A Thames Tideway team has been named as one of the finalists for this year's Fleming Award.
The award recognises geotechnical engineering teams that have used innovative methods to deliver underground projects. Some of the innovations from this year's finalists have been so novel and valuable that they've been patented.
As well as the Thames Tideway team, a team working on the upgrade of Bank Underground Station in London, and the Woodsmith Mine Shaft team, from the UK's deepest mine, made up the trio of finalists.
Online registrations are still open for the Fleming Award ceremony where judges will decide the winner, and where Rachel Monteith, Director of Buro Happold, will be giving a brief keynote lecture.
More about the finalists
Bank Underground Station team
The Bank Underground Station team worked on tunnelling through under ream piles.
This was particularly challenging because the optimised tunnel alignment passed through a forest of massive concrete under-ream piles supporting an eight-storey, two-basement office building.
An Innovative Contractor Engagement procurement process, in advance of the Transport and Works Act Order, enabled early collaboration with key stakeholders and hence the unlocking of best value.
Secondly, the use of distributed fibre optic sensors (from Cambridge Centre for Smart Infrastructure and Construction) enabled monitoring of behaviour during tunnelling, pile interception, transfer structure installation and post construction.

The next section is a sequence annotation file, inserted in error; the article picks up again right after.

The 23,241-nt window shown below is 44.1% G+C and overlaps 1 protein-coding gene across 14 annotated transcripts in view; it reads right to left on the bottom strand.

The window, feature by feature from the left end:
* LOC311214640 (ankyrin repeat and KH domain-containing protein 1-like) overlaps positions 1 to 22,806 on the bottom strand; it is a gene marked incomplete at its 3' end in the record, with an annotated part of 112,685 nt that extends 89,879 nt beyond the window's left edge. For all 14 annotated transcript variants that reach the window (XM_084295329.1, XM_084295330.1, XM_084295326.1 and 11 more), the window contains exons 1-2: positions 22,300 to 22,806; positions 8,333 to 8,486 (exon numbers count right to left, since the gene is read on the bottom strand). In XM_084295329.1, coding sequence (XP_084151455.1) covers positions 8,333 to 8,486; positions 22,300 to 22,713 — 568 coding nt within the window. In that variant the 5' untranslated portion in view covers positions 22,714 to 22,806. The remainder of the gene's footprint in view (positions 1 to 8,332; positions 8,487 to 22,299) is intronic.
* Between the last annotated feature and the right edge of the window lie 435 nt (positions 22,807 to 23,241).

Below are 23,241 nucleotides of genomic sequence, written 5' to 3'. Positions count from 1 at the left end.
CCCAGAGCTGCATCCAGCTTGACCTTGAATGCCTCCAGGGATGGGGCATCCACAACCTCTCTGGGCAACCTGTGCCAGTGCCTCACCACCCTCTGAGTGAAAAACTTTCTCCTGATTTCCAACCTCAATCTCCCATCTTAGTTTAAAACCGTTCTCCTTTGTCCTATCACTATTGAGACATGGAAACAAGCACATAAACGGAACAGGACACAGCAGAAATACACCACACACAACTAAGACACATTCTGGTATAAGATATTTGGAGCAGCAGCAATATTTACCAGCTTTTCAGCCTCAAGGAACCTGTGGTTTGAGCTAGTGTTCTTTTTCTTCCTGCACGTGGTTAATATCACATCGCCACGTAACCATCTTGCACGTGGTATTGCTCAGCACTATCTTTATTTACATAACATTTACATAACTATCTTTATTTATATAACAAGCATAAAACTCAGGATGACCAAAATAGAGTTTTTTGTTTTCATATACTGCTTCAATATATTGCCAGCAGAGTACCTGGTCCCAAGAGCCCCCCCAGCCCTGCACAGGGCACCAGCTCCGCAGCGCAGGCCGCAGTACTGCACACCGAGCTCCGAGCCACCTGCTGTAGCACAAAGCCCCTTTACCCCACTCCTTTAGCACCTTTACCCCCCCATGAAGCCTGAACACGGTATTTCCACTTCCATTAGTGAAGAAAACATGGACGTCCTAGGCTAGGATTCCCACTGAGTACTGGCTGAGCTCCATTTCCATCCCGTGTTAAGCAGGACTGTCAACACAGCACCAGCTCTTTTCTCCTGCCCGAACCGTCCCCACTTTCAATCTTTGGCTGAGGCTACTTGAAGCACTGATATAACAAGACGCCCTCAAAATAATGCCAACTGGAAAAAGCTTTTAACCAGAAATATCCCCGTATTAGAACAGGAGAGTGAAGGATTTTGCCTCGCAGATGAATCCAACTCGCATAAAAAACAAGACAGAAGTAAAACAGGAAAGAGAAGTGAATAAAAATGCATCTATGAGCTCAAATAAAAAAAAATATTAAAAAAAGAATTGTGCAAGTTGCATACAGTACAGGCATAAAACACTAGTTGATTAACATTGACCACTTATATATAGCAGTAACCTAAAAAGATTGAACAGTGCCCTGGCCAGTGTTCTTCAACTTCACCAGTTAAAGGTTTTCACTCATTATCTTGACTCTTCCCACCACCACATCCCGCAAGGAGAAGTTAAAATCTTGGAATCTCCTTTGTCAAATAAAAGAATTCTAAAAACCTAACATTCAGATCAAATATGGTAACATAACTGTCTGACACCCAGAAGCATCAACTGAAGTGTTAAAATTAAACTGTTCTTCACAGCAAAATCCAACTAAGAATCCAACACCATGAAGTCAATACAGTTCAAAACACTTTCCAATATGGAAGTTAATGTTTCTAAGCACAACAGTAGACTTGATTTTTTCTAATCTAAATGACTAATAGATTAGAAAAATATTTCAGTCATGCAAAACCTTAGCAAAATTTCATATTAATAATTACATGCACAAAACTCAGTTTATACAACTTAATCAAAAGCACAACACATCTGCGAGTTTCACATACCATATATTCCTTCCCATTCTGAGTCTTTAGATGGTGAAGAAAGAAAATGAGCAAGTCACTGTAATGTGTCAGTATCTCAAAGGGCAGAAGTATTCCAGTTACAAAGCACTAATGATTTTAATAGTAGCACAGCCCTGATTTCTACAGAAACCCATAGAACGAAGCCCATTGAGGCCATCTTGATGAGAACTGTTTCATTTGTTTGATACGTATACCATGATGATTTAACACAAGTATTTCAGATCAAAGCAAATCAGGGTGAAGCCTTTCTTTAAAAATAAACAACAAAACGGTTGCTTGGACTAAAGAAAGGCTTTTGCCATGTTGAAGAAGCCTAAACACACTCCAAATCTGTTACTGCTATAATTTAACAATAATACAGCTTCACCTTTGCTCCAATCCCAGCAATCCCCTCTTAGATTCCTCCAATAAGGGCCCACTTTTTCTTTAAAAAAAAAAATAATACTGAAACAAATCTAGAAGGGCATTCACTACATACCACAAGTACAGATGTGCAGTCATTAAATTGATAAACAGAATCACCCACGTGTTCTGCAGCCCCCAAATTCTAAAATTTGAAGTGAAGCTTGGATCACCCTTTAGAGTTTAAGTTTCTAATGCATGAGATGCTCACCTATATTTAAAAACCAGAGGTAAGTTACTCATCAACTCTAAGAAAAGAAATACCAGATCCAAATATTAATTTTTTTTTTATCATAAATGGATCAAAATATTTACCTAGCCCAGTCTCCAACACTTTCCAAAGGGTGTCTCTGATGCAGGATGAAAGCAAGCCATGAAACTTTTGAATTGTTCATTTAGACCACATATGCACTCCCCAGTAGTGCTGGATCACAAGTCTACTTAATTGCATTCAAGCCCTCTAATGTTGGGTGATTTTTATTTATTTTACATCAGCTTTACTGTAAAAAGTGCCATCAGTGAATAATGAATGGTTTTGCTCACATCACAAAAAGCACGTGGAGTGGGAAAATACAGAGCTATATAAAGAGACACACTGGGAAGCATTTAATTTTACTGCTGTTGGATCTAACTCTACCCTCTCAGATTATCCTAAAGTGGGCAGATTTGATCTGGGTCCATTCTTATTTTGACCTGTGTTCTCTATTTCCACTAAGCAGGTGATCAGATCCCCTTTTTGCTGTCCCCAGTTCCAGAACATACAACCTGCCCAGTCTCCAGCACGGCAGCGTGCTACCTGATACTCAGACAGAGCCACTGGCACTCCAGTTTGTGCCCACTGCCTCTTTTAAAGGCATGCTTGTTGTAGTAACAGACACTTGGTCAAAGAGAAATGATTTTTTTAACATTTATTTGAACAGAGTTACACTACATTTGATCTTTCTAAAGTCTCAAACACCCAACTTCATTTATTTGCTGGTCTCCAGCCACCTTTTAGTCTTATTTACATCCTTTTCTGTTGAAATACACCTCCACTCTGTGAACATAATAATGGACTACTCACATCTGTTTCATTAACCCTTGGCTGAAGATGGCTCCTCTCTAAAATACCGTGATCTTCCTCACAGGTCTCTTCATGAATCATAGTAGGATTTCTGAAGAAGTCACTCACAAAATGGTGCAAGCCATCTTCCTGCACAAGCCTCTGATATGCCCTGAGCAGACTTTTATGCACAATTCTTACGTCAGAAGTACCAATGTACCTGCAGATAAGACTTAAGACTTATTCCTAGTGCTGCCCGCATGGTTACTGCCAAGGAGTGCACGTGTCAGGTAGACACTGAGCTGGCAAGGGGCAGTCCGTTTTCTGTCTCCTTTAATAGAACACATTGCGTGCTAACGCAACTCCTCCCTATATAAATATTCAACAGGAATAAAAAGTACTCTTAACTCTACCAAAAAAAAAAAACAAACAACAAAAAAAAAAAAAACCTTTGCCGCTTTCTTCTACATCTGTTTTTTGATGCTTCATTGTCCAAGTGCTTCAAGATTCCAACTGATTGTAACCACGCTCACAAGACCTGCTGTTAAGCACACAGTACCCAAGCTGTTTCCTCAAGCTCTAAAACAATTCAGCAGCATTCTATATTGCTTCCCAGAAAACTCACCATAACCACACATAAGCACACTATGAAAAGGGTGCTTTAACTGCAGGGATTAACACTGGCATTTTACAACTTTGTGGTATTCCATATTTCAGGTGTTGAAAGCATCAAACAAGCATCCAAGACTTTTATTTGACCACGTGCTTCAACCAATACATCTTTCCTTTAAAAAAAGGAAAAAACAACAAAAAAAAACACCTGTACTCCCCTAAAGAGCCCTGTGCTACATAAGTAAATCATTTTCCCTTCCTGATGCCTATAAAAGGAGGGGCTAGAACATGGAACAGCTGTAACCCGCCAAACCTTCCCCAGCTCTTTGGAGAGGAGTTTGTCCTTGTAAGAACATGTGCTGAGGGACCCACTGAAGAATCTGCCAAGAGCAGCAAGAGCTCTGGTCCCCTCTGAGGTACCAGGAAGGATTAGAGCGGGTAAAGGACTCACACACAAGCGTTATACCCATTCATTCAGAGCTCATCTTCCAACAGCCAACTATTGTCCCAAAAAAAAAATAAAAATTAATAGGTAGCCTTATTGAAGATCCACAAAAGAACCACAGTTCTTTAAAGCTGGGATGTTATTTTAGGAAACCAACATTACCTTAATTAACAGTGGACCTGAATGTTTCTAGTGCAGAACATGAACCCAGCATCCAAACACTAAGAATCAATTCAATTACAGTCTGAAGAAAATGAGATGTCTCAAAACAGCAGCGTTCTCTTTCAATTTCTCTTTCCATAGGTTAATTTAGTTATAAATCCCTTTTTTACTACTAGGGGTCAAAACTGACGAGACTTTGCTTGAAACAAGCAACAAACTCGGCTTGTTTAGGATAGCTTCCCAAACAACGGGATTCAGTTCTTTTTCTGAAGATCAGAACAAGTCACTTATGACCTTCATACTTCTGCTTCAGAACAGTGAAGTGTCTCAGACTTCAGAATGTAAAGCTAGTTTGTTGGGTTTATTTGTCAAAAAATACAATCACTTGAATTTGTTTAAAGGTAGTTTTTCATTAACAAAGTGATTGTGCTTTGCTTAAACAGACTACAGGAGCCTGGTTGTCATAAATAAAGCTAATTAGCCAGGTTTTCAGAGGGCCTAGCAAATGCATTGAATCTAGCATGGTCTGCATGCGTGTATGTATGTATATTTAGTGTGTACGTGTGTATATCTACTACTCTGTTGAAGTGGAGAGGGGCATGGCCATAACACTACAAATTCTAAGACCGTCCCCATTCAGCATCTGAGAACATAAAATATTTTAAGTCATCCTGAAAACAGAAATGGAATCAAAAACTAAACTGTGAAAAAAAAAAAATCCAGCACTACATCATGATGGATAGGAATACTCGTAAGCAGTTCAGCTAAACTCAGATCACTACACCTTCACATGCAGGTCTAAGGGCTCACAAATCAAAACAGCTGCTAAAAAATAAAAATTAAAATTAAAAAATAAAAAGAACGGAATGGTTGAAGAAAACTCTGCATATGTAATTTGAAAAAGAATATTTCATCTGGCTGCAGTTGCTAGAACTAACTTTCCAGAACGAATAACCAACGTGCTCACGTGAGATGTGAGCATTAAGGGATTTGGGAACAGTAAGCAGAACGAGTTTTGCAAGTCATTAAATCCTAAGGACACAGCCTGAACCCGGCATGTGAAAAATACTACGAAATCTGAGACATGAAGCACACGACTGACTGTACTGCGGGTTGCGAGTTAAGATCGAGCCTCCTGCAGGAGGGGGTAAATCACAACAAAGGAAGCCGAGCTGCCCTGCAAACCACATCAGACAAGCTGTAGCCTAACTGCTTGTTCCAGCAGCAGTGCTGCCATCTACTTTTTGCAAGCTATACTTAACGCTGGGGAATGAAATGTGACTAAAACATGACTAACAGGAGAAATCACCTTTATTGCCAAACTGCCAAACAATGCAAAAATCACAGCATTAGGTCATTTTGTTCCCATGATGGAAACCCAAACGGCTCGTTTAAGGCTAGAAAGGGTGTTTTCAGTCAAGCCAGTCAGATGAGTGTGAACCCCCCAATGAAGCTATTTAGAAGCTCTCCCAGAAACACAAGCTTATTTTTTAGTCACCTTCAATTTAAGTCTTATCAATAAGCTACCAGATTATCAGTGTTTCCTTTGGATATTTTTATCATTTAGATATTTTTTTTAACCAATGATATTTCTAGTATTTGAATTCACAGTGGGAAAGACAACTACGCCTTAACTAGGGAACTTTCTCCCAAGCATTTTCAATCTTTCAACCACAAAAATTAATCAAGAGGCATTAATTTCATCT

It's possibly the first time this has ever been done in close proximity to tunnelling. Several other innovative and collaborative methods were also used.
Thames Tideway team
The Thames Tideway project team are working on a 60m-deep, 18m-diameter shaft to connect a 3m-diameter sewer to the tunnel network at Deptford Church Street.
In this project, the core challenge was that a steeply inclined fissure (70º dip) below the intended shaft diaphragm wall toe level.
The design couldn't be amended because of the diaphragm wall design and equipment available.
So a team of experts from five different firms conducted a further investigation to characterise the chalk at the site in three dimensions.
This team then reviewed the data and designed a new approach, including the use of multiple contractors drilling on the same well, extensive use of borehole geophysics, use of computerised pressure grouting, 3D visualisation within review meetings, specialist materials testing of grout to prove its presence and the use of real-time observational method to verify performance versus predicted response.
Throughout, additional parties had to be added to the team as the need arose.
Woodsmith Mine Shaft Team
The Woodsmith Mine Shaft Team work on the UK’s deepest mine, for Sirius Minerals to extract large quantities of Polyhalite for global distribution.
This project resulted in the deepest diaphragm wall shaft ever constructed in Europe, the development of now-patented GFRP spacer system to centralise primary cages within the wall axis, the use of fast swelling polymer for control of slurry loss, the development of various cutter wheel geometries and teeth configurations to cope with sticky mudstone layers, and digitalisation of performance information and analysis.
All of this took place within the North York Moors National Park, where the planning conditions only allowed for the installation of an ‘invisible’ mine site, with a team of up to 200 employees achieving more than 300,000 RIDDOR free working hours.